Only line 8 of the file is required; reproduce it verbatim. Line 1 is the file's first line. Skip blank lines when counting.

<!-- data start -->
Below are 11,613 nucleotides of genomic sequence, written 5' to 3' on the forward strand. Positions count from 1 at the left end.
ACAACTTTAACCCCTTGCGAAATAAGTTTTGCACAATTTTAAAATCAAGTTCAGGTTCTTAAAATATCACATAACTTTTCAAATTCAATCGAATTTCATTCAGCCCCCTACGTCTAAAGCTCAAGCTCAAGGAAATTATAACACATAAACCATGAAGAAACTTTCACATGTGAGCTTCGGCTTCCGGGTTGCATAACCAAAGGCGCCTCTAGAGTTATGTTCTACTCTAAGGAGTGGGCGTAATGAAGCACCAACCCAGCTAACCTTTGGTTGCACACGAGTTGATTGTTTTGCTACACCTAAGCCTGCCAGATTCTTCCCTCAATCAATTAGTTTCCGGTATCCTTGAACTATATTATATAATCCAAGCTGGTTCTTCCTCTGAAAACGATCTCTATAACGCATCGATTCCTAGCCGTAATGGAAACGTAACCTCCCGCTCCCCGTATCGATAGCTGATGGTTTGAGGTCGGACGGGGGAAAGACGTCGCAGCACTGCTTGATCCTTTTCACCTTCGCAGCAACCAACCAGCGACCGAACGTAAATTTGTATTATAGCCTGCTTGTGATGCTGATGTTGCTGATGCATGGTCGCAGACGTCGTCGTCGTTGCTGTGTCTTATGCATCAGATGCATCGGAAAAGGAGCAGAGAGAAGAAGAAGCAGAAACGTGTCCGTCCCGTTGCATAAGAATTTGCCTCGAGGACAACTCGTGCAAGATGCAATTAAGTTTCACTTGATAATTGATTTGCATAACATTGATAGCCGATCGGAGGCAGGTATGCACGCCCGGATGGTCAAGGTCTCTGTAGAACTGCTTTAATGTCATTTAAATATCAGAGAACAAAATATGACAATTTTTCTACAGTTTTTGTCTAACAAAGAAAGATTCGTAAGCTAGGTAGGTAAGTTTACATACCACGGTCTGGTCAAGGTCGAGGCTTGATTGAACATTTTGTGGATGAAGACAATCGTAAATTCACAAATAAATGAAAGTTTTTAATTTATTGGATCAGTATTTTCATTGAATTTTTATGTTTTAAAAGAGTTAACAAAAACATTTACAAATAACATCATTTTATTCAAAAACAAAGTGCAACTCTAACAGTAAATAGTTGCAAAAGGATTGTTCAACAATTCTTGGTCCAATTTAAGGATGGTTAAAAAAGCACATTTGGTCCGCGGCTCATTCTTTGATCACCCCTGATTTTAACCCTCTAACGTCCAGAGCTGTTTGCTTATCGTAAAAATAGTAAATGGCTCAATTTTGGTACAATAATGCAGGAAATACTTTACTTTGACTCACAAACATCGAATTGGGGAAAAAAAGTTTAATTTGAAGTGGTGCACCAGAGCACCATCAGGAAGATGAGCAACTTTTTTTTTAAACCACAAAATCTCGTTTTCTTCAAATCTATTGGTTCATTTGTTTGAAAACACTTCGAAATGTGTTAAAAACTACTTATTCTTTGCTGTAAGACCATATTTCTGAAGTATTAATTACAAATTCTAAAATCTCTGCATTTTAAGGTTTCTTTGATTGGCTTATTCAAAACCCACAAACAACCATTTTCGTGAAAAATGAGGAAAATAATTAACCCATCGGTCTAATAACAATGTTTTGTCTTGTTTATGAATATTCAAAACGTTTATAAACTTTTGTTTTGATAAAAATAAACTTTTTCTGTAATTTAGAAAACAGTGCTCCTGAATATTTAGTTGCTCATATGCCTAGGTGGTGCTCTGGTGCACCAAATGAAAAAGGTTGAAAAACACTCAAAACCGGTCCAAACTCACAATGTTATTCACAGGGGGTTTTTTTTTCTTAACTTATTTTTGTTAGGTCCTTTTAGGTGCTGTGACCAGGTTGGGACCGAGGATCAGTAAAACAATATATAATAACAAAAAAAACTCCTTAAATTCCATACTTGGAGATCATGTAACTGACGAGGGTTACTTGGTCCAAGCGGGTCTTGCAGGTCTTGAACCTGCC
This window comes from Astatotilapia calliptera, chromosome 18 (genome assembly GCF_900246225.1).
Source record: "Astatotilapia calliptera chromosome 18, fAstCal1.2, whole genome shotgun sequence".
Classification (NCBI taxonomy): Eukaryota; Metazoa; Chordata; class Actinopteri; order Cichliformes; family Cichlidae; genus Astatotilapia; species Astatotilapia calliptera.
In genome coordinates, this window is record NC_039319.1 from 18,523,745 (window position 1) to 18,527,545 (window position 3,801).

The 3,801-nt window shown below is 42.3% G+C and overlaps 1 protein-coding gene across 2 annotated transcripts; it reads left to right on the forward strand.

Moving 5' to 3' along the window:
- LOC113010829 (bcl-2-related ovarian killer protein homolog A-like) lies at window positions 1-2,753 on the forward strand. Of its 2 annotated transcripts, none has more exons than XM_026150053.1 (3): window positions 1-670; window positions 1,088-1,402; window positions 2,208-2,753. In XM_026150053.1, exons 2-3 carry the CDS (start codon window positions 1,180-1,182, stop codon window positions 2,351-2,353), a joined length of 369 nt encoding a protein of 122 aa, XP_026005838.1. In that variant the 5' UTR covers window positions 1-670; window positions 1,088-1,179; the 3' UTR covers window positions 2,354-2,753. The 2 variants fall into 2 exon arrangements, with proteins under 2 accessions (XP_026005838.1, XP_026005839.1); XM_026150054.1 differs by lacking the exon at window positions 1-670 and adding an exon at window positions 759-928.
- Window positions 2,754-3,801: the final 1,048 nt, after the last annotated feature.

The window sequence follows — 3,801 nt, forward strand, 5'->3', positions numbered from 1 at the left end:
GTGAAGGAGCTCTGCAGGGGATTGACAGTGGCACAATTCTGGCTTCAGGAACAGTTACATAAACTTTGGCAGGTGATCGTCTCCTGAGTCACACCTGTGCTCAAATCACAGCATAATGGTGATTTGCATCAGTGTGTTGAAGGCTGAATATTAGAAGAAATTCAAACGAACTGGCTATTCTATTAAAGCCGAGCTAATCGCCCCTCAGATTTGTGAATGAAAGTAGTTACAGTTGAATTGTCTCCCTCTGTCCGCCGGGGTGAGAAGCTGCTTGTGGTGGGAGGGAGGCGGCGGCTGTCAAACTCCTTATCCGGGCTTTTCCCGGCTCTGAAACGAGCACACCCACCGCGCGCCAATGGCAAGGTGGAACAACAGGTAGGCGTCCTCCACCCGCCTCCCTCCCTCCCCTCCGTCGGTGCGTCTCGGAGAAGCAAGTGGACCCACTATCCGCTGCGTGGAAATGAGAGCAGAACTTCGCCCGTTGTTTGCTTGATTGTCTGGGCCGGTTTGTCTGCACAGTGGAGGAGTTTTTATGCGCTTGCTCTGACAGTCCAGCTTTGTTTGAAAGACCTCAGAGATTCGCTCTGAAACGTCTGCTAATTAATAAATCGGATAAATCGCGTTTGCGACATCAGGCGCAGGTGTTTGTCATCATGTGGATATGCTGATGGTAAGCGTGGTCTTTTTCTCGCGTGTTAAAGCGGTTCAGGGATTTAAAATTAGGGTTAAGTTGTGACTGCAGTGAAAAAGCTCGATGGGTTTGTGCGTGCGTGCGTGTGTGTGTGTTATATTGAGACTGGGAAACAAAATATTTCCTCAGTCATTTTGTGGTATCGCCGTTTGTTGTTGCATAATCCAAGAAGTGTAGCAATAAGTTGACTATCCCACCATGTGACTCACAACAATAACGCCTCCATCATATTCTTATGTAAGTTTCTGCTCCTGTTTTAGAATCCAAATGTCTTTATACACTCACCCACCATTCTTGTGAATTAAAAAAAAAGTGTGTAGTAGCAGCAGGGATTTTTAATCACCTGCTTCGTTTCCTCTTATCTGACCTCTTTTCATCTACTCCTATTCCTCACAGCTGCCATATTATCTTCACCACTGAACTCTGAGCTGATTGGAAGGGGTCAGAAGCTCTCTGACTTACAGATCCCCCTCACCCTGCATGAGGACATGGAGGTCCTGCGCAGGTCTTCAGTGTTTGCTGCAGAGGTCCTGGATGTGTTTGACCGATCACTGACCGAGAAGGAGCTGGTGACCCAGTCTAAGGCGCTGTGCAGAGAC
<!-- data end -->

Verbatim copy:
Moving 5' to 3' along the window: